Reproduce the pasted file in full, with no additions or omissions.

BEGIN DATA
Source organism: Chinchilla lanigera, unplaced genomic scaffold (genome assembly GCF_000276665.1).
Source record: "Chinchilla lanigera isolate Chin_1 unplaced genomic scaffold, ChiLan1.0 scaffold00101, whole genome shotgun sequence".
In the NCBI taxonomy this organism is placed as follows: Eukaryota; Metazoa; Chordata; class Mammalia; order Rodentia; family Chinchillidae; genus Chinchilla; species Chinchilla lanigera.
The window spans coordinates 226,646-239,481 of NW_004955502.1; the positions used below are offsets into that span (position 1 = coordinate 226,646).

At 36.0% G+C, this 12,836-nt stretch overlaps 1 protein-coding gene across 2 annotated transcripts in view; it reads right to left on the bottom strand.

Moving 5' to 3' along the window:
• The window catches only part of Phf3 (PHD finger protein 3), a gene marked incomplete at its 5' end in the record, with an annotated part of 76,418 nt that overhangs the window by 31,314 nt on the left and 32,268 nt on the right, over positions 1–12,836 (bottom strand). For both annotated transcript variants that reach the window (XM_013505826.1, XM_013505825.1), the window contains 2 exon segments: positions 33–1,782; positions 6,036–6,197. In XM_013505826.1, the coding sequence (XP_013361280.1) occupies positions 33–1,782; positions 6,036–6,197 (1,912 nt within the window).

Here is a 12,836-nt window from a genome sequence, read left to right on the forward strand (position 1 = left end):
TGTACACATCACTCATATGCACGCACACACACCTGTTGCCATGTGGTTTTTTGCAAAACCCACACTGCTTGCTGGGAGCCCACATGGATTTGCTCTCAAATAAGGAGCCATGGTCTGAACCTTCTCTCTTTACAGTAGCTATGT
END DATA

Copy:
Source organism: Chinchilla lanigera, unplaced genomic scaffold (genome assembly GCF_000276665.1).
Source record: "Chinchilla lanigera isolate Chin_1 unplaced genomic scaffold, ChiLan1.0 scaffold00101, whole genome shotgun sequence".
In the NCBI taxonomy this organism is placed as follows: Eukaryota; Metazoa; Chordata; class Mammalia; order Rodentia; family Chinchillidae; genus Chinchilla; species Chinchilla lanigera.
The window spans coordinates 226,646-239,481 of NW_004955502.1; the positions used below are offsets into that span (position 1 = coordinate 226,646).

At 36.0% G+C, this 12,836-nt stretch overlaps 1 protein-coding gene across 2 annotated transcripts in view; it reads right to left on the bottom strand.

Moving 5' to 3' along the window:
• The window catches only part of Phf3 (PHD finger protein 3), a gene marked incomplete at its 5' end in the record, with an annotated part of 76,418 nt that overhangs the window by 31,314 nt on the left and 32,268 nt on the right, over positions 1–12,836 (bottom strand). For both annotated transcript variants that reach the window (XM_013505826.1, XM_013505825.1), the window contains 2 exon segments: positions 33–1,782; positions 6,036–6,197. In XM_013505826.1, the coding sequence (XP_013361280.1) occupies positions 33–1,782; positions 6,036–6,197 (1,912 nt within the window).

Here is a 12,836-nt window from a genome sequence, read left to right on the forward strand (position 1 = left end):
TGTACACATCACTCATATGCACGCACACACACCTGTTGCCATGTGGTTTTTTGCAAAACCCACACTGCTTGCTGGGAGCCCACATGGATTTGCTCTCAAATAAGGAGCCATGGTCTGAACCTTCTCTCTTTACAGTAGCTATGT